"My point? We need to do a MUCH better job in alerting the citizens in case of emergency. What we have now is not sufficient - not nearly enough."
Ben Willis had just come back from an early lunch at the local fast food Thai restaurant. It was only two blocks from the Sears Tower in downtown Chicago, so if you went early enough, you had only a very small line to put up with. But - if you wait too long - you were screwed. Then it is a very quick trip, to a not a very quick McDonald's.
Since his company (United Holding, parent company of United Airlines) moved to downtown Chicago, and yes in the iconic Sears Tower, his job satisfaction had gone up "about 10 percent or so". As a financial analyst, Ben always thought in numbers and percentages. Back when he was at Wharton, he seriously thought about becoming an Actuarial. But after a few quarters, he found out that was way, way too much stats. Switching to finance, was the right thing for his skill set - and temperament.
As Ben was sitting back in his chair planning out the rest of the day, his eyes gazed out of one of the massive windows the Sears Tower. Trying to think of work, his "Id" came into play. Yes, he was thinking golf. Just as he started to win the war of what he should do, compared with what he wanted to do, the tornado sirens went off. After all, it was the first Wednesday of the month.
At one time, when the tornado sirens went off (formerly known as the civil defense sirens), the old (and getting older) Baby Boomers, would have a fit. Why? Those awful "duck and cover" days were not forgotten. These days, unless you live in tornado alley, the first Wednesday of every month at 1:00 becomes siren time. Other than that, sirens are rare. Get used to it folks - it happens every month.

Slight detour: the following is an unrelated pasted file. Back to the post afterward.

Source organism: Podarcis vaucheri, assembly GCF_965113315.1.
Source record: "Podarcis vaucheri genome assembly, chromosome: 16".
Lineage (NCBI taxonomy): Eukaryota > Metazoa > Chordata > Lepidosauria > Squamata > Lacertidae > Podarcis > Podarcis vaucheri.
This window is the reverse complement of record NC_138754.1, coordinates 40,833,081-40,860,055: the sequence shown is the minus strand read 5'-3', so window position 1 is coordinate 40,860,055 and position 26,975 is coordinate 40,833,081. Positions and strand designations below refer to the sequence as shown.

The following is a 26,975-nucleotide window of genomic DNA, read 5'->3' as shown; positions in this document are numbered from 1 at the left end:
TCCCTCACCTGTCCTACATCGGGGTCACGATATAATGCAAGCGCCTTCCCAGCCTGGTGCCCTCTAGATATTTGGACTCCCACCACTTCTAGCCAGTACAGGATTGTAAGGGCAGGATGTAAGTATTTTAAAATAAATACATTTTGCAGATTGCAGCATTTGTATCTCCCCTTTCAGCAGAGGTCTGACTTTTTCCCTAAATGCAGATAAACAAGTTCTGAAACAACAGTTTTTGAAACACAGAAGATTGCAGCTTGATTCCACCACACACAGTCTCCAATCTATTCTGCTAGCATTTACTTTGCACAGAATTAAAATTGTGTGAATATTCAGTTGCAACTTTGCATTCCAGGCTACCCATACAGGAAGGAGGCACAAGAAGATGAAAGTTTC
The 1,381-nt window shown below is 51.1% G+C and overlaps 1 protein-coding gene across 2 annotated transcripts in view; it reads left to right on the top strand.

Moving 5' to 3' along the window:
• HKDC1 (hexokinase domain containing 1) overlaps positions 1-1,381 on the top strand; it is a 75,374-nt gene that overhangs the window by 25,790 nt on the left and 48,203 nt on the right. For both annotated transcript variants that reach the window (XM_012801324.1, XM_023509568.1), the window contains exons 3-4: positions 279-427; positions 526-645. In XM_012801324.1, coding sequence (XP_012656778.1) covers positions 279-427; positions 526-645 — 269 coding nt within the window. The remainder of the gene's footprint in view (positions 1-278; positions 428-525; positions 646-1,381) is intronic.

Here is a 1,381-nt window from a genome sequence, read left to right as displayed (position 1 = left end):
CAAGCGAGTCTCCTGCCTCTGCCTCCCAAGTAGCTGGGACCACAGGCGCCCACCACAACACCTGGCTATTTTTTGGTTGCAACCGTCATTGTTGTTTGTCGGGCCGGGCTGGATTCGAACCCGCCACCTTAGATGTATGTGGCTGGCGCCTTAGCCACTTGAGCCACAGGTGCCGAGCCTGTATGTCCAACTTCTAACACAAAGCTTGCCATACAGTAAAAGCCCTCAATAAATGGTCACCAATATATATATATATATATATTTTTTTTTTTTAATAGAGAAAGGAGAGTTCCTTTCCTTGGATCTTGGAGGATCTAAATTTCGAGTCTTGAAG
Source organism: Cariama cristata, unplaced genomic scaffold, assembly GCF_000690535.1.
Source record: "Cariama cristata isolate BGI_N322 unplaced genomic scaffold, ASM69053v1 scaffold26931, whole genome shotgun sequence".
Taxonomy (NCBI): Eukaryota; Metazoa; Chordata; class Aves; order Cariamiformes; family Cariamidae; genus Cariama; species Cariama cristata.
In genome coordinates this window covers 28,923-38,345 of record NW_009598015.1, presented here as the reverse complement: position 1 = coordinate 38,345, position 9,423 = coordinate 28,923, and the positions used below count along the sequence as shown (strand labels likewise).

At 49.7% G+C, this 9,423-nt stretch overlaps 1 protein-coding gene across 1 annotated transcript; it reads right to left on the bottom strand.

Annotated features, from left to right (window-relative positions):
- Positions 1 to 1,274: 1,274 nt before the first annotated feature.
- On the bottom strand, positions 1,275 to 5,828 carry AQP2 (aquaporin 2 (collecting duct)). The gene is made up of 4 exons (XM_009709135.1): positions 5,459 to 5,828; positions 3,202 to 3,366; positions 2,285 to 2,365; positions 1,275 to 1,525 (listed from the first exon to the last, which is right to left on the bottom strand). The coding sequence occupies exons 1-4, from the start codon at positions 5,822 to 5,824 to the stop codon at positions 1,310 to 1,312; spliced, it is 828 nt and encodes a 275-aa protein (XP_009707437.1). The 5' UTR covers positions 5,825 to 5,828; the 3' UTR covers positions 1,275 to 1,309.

Only this time it was not 1 pm. It was 12:35, shortly after lunch. And after they started, they would not shut off. They kept going on over and over and over again. Just as Ben was getting aggravated was thinking, "Why can't they shut those damn things off? It is bad enough they went off too early, but then they forgot how to shut them off?"
Just then, the door to his companies office burst open and three security guards ran in. "Folks, please listen up! This is not a drill! We need to get you out of here, and down to the sub-basement, pronto - if not sooner. There are missiles headed in our direction. And Chicago might be one of the tar..."
The security guard never finished her sentence. As Ben was listening in total disbelief, the room suddenly became bright white, and then - nothing. In a blink, the huge part of the center of the city of Chicago was all but gone.
Why do I bring this up? You need to ask your civil defense representatives how much notice we would have in the event of a major accident. Like a terror incident at our closest nuke facility. Or if a stay meteor which escaped our detection? And the worst fear ever - what about a rogue missile launch? What are our warnings?
Good question. Time to ask your county boards or county sheriff the same question. Back when the Baby Boomers were in school, there were three different alarms. One for fire, another for storm, and yet another for attack. The response to all three were quite different. Today for the citizens, we only have the tornado sirens. When it goes off, no matter what time, most folks are looking at the sky, or their internet radar. Seeing nothing, most will go back to what they were doing, just waiting for the "false alarm" to be shut off.
My point? We need to do a MUCH better job in alerting citizens in the event of an emergency other than severe weather. What we have now is not sufficient - not nearly enough. Think about that before your next county meeting. We got rid of all our Cold War alerts maybe much, much too soon. I think this needs to be fixed, so let's fix it.